New York state health officials on Wednesday declared polio an imminent threat to public health as part of an effort to bolster the response to the outbreak by local health officials, Gov. Kathy Hochul's office announced. 

The move comes on top of state Health Commissioner Mary Bassett previously declaring a disaster declaration for polio. 

The latest declaration by the state is meant to increase the ability of public health officials to deliver immunizations for polio after the first cases in a decade were initially discovered in Rockland County. Polio has been subsequently found in wastewater in New York City and the surrounding area. 

"From day one, we've taken an aggressive public health approach to combat the spread of polio and ensure New Yorkers are protected," Hochul said. "This declaration will bolster our ongoing efforts to protect New Yorkers against paralytic disease, prevent spread, and support our public health partners."

Public health officials at the county level will have expanded ability to receive funding and resources for immunization clinics and conduct outreach for unvaccinated and under-vaccinated New York residents. Local health officials will be able to claim a reimbursement for these efforts, back dated to July 21 and running through Dec. 31.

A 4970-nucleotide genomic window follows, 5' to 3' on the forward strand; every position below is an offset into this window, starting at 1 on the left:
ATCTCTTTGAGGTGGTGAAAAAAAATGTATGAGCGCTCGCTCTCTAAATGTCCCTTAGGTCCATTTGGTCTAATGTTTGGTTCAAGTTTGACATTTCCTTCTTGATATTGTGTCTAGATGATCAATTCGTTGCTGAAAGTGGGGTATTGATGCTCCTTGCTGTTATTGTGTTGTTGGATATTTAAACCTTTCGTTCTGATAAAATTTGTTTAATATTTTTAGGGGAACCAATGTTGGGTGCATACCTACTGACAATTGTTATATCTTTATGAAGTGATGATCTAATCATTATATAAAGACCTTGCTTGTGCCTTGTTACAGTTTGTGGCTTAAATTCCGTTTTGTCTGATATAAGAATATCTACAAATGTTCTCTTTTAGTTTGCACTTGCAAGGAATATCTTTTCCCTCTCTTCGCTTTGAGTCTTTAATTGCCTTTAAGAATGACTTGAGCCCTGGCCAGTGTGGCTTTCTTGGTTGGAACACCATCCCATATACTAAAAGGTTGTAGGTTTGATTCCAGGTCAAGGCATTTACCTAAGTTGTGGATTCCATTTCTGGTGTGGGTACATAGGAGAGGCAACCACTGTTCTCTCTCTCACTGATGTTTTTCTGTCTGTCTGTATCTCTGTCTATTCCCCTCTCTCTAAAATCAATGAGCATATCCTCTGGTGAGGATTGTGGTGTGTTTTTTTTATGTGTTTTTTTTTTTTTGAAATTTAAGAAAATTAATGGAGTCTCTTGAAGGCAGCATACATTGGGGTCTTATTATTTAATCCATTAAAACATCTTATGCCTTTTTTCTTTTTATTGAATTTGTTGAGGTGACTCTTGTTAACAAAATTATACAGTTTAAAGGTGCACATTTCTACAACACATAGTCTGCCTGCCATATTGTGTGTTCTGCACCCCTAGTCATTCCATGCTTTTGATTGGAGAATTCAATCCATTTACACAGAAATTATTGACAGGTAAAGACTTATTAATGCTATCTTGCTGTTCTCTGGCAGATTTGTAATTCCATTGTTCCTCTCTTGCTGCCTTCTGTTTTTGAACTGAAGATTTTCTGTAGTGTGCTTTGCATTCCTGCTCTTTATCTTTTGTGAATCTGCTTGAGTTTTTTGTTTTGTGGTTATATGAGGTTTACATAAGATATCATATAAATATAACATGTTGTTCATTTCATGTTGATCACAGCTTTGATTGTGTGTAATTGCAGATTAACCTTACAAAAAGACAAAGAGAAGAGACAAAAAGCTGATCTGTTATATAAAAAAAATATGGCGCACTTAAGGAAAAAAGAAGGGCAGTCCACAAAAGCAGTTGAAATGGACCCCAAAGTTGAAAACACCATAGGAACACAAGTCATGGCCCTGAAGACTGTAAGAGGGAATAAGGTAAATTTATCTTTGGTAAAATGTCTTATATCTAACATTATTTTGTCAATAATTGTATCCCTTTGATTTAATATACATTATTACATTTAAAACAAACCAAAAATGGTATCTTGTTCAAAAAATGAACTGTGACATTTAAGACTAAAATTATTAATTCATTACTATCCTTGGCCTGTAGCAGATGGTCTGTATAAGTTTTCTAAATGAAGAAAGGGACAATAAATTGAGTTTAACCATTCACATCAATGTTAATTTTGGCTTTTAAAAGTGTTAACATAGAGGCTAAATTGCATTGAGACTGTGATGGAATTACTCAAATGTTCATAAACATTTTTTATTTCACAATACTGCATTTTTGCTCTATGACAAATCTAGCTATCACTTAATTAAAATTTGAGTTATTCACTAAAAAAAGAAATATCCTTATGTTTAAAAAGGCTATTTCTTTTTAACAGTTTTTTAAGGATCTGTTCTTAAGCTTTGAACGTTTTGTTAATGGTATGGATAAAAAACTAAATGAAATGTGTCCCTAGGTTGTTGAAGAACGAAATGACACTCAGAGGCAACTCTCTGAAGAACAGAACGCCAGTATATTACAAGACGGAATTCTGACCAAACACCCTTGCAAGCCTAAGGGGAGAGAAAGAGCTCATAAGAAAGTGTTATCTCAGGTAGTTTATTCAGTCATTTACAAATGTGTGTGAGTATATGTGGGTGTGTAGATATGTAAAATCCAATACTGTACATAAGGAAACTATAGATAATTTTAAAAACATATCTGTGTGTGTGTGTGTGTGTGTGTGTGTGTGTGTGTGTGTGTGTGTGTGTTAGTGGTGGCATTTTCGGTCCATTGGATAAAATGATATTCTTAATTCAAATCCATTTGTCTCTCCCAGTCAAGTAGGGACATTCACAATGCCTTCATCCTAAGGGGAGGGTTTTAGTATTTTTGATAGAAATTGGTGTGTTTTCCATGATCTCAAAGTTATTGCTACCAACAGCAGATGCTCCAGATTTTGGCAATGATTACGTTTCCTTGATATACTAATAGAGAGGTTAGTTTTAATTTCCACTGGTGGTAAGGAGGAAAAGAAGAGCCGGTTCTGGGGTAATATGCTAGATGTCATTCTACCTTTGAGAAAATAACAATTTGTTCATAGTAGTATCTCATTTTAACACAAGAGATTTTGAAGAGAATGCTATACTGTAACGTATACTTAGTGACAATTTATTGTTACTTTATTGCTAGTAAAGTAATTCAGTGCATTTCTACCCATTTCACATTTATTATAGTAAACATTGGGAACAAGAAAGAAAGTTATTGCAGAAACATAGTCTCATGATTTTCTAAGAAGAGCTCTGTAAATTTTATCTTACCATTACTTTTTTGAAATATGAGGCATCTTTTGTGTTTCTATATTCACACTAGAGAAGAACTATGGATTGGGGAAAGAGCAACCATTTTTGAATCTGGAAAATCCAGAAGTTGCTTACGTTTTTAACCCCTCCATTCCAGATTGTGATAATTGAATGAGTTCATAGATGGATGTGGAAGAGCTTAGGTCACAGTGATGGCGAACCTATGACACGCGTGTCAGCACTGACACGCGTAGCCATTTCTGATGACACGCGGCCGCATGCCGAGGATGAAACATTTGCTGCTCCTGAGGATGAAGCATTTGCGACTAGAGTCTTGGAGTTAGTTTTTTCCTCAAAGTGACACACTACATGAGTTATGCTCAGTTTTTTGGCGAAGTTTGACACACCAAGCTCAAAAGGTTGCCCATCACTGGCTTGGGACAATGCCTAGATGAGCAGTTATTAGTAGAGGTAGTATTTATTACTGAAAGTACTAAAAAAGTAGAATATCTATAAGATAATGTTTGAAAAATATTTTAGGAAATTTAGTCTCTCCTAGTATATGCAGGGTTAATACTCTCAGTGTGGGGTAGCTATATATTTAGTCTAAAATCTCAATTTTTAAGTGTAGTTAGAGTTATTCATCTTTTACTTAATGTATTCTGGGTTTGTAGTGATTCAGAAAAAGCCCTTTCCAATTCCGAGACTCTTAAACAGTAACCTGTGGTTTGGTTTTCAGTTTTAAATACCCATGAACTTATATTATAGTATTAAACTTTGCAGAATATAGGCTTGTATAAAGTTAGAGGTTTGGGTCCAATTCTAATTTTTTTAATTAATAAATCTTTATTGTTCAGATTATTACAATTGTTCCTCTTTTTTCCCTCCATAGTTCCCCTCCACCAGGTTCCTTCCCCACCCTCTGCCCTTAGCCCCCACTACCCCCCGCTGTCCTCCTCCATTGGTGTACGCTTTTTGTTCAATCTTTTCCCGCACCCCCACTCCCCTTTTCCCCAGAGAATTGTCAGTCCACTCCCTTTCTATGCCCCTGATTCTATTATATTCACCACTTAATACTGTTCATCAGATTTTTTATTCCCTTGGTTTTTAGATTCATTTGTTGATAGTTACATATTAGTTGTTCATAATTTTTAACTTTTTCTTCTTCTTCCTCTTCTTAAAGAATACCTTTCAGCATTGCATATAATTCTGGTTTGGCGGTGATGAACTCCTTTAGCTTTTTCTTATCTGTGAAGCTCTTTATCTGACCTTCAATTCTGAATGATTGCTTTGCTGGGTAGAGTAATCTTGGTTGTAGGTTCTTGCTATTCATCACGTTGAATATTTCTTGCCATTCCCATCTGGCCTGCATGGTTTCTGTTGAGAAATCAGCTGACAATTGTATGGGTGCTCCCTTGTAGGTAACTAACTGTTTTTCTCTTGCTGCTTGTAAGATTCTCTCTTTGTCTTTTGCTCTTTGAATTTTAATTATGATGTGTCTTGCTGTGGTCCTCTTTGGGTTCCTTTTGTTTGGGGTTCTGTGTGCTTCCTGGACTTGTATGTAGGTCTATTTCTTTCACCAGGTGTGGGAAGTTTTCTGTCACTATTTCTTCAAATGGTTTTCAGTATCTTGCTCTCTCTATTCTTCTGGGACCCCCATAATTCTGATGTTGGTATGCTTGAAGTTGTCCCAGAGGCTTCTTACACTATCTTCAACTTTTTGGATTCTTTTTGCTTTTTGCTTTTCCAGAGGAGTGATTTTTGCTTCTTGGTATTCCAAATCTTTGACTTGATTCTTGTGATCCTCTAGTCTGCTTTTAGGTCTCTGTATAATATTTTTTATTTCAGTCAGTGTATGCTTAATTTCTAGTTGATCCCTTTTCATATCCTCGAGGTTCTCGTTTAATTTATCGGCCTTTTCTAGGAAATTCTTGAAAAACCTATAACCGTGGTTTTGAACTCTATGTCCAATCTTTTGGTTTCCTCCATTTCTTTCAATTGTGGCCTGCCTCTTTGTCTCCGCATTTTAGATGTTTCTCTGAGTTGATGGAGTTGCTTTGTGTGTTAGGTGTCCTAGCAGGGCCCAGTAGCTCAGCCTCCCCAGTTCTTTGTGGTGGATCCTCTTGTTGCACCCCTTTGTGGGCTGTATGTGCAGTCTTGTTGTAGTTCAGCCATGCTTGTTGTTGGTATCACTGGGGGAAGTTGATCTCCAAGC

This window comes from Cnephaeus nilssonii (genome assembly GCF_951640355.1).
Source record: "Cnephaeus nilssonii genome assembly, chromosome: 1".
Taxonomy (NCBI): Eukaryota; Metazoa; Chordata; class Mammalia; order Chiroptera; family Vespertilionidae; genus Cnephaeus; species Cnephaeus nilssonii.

"Working daily with local county health departments, our partners at CDC, and trusted leaders, the Department is working effectively to increase childhood and community vaccination rates in counties where the virus has been detected," Bassett said. "Thanks to long-established school immunization requirements, the vast majority of adults, and most children, are fully vaccinated against polio. Our focus remains on ensuring the on-time administration of polio vaccination among young children and catching kids and adults up who are unimmunized and under-immunized in the affected areas. That work continues at full force."

State officials have previously sought to boost vaccination efforts in areas of the state where polio was first and later repeatedly detected, including Rockland, Orange and Sullivan counties.